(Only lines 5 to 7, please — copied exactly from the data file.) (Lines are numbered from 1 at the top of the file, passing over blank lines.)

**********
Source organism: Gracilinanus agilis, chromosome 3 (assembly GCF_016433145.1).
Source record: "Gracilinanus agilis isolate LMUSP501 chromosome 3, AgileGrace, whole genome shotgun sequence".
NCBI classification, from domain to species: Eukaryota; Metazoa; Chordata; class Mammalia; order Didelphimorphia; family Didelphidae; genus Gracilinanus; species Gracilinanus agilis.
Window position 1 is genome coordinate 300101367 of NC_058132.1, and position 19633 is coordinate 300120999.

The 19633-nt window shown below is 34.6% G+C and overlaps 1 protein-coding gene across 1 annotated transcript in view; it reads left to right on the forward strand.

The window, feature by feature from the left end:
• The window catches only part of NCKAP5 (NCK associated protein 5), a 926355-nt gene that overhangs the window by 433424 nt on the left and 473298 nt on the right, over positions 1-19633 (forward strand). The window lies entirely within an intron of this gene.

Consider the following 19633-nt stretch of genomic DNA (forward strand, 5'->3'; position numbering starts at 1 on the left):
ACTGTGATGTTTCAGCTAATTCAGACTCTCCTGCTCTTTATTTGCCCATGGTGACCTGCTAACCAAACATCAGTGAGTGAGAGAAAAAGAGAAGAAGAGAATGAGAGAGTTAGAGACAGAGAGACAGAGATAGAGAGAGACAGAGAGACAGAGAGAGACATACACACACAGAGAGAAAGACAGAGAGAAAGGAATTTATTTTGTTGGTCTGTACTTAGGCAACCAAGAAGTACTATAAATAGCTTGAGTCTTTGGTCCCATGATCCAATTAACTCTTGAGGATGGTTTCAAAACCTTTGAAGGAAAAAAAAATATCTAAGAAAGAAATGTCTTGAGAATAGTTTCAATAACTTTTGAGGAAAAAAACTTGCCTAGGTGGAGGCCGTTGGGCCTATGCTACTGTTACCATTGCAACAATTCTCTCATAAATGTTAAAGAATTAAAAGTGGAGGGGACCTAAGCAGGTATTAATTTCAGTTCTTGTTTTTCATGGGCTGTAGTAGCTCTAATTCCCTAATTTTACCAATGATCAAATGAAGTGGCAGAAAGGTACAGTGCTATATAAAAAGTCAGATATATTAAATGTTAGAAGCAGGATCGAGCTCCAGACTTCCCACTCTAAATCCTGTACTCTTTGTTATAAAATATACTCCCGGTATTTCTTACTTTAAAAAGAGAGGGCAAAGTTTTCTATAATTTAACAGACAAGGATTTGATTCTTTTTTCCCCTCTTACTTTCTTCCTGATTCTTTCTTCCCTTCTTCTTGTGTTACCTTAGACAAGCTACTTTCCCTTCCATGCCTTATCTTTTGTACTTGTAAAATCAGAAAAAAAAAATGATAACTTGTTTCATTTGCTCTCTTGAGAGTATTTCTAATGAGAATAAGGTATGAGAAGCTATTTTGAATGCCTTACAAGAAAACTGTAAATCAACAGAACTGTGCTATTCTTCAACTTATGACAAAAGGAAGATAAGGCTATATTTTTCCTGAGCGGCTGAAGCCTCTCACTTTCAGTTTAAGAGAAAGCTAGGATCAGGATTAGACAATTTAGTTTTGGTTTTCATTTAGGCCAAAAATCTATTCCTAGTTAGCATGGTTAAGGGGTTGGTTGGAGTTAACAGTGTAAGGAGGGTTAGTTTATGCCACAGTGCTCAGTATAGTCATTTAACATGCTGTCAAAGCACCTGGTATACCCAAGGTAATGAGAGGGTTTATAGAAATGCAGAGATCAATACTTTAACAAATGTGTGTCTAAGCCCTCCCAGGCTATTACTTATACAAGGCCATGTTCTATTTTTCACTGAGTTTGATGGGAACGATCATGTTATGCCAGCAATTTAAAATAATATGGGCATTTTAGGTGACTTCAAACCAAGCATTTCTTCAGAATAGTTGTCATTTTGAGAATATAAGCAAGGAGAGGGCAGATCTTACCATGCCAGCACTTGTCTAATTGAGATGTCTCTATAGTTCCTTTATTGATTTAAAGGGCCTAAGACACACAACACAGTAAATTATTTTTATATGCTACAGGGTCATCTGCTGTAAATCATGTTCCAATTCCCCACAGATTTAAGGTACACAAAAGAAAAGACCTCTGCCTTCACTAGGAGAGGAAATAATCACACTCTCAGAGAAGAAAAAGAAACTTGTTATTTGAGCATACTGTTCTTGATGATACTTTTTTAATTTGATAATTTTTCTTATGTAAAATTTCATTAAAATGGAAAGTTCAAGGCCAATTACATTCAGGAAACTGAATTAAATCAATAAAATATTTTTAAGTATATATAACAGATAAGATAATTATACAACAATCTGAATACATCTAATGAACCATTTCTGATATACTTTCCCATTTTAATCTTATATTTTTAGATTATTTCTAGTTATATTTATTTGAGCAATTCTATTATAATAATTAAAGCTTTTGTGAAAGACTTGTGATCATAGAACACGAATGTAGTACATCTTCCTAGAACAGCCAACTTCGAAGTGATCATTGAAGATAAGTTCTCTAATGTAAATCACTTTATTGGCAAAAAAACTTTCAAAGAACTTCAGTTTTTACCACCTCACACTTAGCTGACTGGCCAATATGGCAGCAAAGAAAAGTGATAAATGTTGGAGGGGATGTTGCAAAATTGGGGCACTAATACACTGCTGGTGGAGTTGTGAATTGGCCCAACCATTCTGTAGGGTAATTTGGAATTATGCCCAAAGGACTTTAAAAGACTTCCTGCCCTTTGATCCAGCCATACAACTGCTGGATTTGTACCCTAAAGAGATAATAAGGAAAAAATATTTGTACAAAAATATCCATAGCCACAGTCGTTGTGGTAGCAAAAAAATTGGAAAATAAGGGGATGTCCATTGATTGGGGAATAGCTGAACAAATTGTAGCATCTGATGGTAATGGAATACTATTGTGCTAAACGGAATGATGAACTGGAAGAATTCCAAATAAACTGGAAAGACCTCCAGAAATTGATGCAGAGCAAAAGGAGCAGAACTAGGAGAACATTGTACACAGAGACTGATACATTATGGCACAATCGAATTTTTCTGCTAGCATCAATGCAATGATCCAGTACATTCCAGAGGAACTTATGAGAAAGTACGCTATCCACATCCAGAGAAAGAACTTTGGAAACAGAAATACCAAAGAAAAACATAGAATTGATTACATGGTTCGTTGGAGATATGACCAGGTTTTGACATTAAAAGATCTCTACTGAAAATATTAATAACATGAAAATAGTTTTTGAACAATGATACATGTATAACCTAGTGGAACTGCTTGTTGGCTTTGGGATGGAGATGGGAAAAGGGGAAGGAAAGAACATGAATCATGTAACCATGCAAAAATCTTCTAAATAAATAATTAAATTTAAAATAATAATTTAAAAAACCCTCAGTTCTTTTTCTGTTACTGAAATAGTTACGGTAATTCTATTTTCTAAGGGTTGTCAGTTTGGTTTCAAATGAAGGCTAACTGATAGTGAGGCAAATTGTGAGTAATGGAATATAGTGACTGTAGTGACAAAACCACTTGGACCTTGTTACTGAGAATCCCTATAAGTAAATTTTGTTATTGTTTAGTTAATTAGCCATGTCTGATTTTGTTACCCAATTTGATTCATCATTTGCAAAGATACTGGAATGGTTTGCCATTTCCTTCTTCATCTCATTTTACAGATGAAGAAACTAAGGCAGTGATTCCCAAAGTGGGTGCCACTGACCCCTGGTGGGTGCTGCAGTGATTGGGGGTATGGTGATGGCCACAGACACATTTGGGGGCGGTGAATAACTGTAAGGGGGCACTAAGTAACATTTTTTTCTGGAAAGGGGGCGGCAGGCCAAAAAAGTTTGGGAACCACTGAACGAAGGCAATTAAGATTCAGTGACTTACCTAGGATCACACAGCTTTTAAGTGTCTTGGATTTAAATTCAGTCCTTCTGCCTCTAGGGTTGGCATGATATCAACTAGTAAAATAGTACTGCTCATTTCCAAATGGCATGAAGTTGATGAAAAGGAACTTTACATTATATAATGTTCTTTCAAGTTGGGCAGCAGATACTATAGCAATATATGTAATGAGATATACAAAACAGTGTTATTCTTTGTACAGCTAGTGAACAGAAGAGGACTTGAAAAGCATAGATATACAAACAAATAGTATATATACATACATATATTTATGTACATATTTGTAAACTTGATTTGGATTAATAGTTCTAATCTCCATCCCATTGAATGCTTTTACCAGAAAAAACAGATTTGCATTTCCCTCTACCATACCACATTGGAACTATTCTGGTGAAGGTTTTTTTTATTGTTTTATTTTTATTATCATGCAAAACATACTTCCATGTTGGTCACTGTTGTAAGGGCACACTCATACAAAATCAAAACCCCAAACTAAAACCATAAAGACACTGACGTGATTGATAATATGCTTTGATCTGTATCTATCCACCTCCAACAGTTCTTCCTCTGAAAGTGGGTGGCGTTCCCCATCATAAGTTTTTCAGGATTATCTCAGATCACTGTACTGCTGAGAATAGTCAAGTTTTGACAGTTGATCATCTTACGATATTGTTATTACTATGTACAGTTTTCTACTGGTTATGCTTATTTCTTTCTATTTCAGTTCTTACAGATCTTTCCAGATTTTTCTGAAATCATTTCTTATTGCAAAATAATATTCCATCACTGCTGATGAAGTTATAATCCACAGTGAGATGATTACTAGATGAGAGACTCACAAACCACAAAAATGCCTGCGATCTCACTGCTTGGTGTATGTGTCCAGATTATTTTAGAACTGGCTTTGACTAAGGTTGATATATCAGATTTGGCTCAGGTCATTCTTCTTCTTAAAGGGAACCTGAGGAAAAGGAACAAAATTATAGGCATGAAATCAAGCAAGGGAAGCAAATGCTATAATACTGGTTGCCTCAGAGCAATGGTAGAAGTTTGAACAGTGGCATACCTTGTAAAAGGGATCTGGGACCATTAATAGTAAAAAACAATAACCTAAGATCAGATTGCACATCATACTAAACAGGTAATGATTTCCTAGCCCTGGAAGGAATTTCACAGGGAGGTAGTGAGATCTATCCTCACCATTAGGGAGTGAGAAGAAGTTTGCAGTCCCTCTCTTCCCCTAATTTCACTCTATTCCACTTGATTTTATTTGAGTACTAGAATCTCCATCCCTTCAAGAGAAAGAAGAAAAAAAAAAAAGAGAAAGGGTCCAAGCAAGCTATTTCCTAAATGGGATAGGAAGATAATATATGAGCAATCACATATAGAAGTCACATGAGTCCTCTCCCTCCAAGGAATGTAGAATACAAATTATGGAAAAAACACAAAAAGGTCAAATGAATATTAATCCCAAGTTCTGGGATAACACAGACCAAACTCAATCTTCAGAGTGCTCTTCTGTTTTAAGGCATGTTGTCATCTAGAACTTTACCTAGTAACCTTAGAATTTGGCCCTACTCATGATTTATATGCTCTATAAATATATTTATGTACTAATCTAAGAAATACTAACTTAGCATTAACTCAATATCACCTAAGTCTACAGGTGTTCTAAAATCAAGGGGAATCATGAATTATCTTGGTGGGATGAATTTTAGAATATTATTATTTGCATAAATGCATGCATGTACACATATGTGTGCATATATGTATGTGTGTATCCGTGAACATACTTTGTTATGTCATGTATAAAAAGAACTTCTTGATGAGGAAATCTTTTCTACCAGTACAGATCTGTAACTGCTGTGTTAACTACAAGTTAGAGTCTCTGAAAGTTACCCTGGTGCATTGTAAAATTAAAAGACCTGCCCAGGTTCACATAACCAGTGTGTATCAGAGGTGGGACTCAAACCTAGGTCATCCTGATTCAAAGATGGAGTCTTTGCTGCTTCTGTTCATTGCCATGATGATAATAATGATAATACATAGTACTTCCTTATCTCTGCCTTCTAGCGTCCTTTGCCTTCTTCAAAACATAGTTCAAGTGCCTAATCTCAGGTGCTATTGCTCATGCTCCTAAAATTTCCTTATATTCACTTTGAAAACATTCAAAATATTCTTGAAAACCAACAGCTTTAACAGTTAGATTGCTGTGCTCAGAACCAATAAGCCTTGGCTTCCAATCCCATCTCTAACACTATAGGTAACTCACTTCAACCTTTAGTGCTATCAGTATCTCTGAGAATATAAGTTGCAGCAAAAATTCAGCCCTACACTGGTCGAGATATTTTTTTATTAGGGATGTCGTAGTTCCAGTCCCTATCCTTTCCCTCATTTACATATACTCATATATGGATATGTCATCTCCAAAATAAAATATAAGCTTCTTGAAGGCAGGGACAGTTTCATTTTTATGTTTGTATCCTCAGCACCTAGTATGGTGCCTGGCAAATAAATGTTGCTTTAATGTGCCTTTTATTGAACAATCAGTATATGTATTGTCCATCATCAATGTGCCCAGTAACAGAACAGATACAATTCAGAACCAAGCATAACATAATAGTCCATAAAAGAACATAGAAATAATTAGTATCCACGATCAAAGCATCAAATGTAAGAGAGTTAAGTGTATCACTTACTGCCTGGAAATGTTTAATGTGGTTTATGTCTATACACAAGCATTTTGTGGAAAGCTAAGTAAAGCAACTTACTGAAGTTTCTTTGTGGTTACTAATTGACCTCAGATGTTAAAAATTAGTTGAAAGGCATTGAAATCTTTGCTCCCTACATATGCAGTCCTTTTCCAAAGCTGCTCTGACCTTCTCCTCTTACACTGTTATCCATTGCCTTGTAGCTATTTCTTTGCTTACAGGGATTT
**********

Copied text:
The 19633-nt window shown below is 34.6% G+C and overlaps 1 protein-coding gene across 1 annotated transcript in view; it reads left to right on the forward strand.

The window, feature by feature from the left end:
• The window catches only part of NCKAP5 (NCK associated protein 5), a 926355-nt gene that overhangs the window by 433424 nt on the left and 473298 nt on the right, over positions 1-19633 (forward strand). The window lies entirely within an intron of this gene.